Elaine Sorensen Marshall
That is why Christ never said, 'by the amount of focus you put on worshiping me, people will know you are my disciples.' No, what he said was, 'People will know you are my disciples by the love you have for one another.' God
Mick Mooney (An Outsider's Guide to the Gospel)
Making disciples by going, baptizing, and teaching people the Word of Christ and then enabling them to do the same thing in other people’s lives—this is the plan God has for each of us to impact nations for the glory of Christ.
David Platt (Radical: Taking Back Your Faith from the American Dream)
The greatest gift a church can receive is to have a group of families who take their responsibilities with such Christian seriousness that they are willing to completely alter their lifestyle to raise up disciples for Jesus Christ.
Abraham Kuyper, attrib.
When Jesus commanded, “Make disciples,” he wasn’t simply referring to converts. He wants followers who follow — people who submit to his teachings and his ways. But because we’ve preached a different gospel, a vast throng of people think they are Christian/saved/born again when they really aren’t! We’ve made the test for salvation doctrinal rather than behavioral, ritualizing it with walking the aisle, praying to receive Christ, or signing a doctrinal statement.
Bill Hull (The Complete Book of Discipleship: On Being and Making Followers of Christ (The Navigators Reference Library 1))
The invitation to repent is rarely a voice of chastisement but rather a loving appeal to turn around and to “re-turn” toward God.14 It is the beckoning of a loving Father and His Only Begotten Son to be more than we are, to reach up to a higher way of life, to change, and to feel the happiness of keeping the commandments. Being disciples of Christ, we rejoice in the blessing of repenting and the joy of being forgiven. They become part of us, shaping the way we think and feel.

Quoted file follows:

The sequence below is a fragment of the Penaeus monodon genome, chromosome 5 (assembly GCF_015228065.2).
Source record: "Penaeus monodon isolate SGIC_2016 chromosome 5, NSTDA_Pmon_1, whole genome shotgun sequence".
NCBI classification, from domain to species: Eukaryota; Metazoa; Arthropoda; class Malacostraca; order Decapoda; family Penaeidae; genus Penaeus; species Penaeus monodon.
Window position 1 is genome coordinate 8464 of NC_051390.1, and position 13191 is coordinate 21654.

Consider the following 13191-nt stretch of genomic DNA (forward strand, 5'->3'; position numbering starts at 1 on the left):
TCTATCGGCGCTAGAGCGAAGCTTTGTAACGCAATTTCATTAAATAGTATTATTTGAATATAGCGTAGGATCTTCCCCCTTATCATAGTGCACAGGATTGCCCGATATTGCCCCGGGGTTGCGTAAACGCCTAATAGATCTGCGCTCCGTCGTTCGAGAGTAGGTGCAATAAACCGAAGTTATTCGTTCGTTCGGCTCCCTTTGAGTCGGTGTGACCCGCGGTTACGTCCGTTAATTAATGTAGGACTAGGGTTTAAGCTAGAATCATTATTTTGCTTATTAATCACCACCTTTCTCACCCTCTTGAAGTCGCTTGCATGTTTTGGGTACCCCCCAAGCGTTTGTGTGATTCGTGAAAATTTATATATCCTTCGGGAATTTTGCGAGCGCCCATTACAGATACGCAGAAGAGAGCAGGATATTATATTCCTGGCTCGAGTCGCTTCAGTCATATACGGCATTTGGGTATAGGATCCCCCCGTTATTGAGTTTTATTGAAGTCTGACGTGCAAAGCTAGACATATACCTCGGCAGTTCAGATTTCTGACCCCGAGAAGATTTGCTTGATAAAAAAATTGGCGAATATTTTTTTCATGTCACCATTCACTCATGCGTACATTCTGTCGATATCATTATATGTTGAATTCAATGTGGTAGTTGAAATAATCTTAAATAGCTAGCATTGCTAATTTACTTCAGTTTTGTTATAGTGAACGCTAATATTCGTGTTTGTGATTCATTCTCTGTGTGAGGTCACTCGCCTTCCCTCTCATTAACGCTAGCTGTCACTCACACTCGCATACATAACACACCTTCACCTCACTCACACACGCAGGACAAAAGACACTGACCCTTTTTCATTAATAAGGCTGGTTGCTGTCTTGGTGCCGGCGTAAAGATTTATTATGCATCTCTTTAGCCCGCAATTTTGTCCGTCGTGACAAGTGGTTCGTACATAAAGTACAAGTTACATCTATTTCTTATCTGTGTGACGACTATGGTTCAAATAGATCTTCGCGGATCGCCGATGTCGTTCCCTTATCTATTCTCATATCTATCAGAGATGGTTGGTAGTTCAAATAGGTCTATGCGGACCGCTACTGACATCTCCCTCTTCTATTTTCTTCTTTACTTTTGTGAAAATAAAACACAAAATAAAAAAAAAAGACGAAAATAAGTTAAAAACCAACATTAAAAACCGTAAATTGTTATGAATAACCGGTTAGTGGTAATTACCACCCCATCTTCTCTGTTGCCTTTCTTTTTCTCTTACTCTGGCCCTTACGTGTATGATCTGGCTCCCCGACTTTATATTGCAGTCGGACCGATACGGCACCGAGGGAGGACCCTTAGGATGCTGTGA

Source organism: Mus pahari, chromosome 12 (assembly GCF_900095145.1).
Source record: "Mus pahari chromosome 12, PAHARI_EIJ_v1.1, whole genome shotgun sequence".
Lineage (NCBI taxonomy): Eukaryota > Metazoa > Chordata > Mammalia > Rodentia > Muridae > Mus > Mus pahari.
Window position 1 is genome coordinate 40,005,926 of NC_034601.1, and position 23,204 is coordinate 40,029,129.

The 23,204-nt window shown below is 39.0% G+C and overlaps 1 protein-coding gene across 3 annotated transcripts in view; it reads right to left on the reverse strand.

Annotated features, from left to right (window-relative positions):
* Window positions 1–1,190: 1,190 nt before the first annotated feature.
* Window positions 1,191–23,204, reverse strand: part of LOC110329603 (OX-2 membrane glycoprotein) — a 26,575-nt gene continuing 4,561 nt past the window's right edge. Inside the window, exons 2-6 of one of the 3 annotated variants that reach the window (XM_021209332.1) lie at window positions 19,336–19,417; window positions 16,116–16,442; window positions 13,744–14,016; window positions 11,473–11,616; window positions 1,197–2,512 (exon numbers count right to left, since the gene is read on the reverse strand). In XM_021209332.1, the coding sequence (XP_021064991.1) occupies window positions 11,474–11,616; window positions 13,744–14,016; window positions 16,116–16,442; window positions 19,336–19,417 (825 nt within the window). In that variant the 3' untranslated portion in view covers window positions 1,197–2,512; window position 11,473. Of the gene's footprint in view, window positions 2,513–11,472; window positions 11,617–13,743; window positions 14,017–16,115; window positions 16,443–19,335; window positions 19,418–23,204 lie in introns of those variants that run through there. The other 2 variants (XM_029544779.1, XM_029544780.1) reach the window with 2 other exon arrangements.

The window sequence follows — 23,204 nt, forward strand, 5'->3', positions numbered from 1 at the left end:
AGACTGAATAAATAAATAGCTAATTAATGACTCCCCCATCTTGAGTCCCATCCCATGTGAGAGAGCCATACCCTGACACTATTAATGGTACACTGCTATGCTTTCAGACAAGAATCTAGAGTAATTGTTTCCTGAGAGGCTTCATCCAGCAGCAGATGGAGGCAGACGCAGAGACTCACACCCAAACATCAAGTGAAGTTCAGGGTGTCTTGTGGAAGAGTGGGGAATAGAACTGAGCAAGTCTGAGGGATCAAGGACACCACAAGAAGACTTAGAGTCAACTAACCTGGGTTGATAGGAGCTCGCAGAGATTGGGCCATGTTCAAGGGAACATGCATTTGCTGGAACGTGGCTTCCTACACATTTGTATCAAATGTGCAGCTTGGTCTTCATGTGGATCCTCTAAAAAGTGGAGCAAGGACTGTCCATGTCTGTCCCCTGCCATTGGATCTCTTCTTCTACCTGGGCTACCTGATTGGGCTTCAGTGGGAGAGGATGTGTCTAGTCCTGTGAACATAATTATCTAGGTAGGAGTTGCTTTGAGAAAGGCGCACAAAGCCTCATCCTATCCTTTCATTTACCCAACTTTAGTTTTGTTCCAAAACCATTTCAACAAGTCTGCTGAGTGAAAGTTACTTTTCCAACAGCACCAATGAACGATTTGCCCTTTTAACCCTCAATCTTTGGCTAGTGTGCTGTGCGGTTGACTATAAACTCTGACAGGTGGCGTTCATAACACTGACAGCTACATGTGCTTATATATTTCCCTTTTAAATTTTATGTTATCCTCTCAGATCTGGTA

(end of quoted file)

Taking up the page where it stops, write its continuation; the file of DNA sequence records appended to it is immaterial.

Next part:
Neil L. Anderson
Discipling in the gospel means that sometimes you lead the way in confessing weakness or sin. By doing so, you demonstrate what it looks like not to find your justification in yourself, but in Christ. And so you live transparently and honestly.
Mark Dever (Discipling: How to Help Others Follow Jesus (9marks: Building Healthy Churches))
If we want that power to quicken our friends who are dead in sin, we must look to God, and not be looking to man to do it. If we look alone to ministers, if we look alone to Christ’s disciples to do this work, we shall be disappointed. If we look to the Spirit of God and expect it to come from Him and Him alone, then we shall honor the Spirit, and the Spirit will do
Jim Cymbala (Fresh Power)
Does the twentieth-century disciple have a right to discard the cultural mandate, twice given to the human race by Jehovah himself? Are we justified in turning the world and culture over to the enemies of God> How far does the kingship of Christ extend?
Henry R. Van Til (The Calvinistic Concept Of Culture)
This raises the bar in our own Christianity. In order to teach someone else how to pray, we need to know how to pray. In order to help someone else learn how to study the Bible, we need to be active in studying the Bible. But this is the beauty of making disciples. When we take responsibility for helping others grow in Christ, it automatically takes our own relationship with Christ to a new level.
David Platt (Radical: Taking Back Your Faith from the American Dream)
For what was your gesture? An act of pure love for Jesus particularly. It was an act so completely focused upon the Christ that not a dram of worldly benefit was gained thereby. Nothing could justify the spillage of some three hundred days' wages, except love alone. [...] The disciples, in fact, were offended by an act that produced nothing, accomplished nothing, fed no poor, served no need. They reproached you as a wastrel. They were offended by the absurd, an act devoted absolutely to love, to love alone. But Jesus called it 'beautiful.
Walter Wangerin Jr. (Reliving the Passion: Meditations on the Suffering, Death, and the Resurrection of Jesus as Recorded in Mark.)
When we stand before Christ and He evaluates our ministries, He will not be asking us how many people sat in the pews, watched our TV programs, gave in our telethons or filled out response cards. He is not going to evaluate us based on how many people fell under the power of God or how many healings we counted in each service. He will ask how many faithful disciples we made. I pray we make this our priority.